Thursday, November 01, 2007

Consultant begins study of city neighborhoods

This is folly.
Consultant begins study of city neighborhoods A Philadelphia-based consultant started a study of city of Pittsburgh neighborhoods yesterday, with the goal of providing detailed data and guidance on development investment.

Mayor Luke Ravenstahl introduced The Reinvestment Fund at a news conference that announced the start of the $35,000 study funded by the Urban Redevelopment Authority and the Surdna Foundation.

'We have to ensure that we are investing our limited resources wisely,' said Mr. Ravenstahl. TRF's data will allow the city to rebuild 'using hard data, instead of politics' to steer limited funds.
The root understanding of what's going on here is a flaw. They are building on falsehood.

We don't need a $35,000 study.

We don't want the city -- as in city government, public funds, URA, Authority weenies -- to rebuild. Luke is right in that the city does have limited funds. The city has NO FUNDS. The city didn't have any money for the city-owned capital budget for a couple of years recently.

The city is bleeping broke. There is NOTHING to give away.

Furthermore, even if the city was flush with cash, I don't want the city to do the rebuilding. The city should govern.

If there is public building efforts, the public officials need to take care of public places -- like the city-owned still closed indoor ice rink within a closed park.

The city's private sector needs to be put in the drivers seat so as to rebuild Pittsburgh. Faith in the marketplace is needed.

As the city squirms and weasels around with its nickels (our money really) and the consultants it hires (with our money too), potential investors stay away.

The city's priorities are screwed up.

Mayor Ravenstahl and the URA, including the new director, Pat Ford, need to do the following:

1. Publish the inventory of city-owned properties.

2. Publish the inventory of city-owned properties with the tax liens that have been re-acquired.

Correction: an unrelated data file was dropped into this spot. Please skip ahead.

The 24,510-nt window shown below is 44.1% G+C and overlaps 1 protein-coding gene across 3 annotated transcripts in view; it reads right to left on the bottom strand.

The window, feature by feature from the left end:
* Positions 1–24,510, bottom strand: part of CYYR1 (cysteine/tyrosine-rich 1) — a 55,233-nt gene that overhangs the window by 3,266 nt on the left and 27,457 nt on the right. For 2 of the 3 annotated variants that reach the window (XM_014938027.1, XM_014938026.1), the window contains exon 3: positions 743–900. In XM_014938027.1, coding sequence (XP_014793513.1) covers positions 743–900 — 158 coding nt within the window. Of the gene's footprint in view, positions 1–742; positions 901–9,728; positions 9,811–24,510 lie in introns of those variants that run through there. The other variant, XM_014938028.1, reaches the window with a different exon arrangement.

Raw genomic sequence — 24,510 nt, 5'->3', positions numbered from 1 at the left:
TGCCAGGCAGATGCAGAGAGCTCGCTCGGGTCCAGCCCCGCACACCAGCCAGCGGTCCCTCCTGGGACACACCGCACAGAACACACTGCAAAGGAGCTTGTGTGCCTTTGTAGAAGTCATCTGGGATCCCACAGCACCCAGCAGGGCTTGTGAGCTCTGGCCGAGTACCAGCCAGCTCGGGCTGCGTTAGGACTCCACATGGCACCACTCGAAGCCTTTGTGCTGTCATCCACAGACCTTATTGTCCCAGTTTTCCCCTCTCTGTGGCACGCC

3. Hold public hearings to discuss a way to liquidate the various properties.

4. Hold fire sales, of sorts, so as to transfer ownership from the government to home owners. These are going to be hand-to-hand selling, one-to-one, hard work.

4b. I'm not interested in big-time sales of large blocks of land to holding companies and speculators.

5. Promise to NOT get in the way of private ownership, investors, builders.

The reality is the city can't do it. The city can't get the job done. There is too much to do. The city's assets are spread too thin. Nothing can be given to special interests as we need everything we have for those who are here now.

Public ownership of land has to shrink.

Nonprofit ownership of land has to be stopped. I've called for a moratorium on all nonprofit land expansion.

The research that is going to happen on vacancies, abandonment, foreclosures and more needs to be done in an open source method. We all need to contribute to this mission. The framework can be established by leaders and standards can evolve. The data should be public data. Code should be public code. Content should be public content.

Finally, as controller, this venture can occur within the controller's office and controller's domain as part of the Citizens' Congress.

We already pay sixty people who work for the city within the controller's office who can do these tasks, along with the citizens and professionals in the private real estate sector.

This is the type of performance elements I'm talking about in this quest to run the Pittsburgh's controller's office.

4 comments:

Anonymous said...

full article: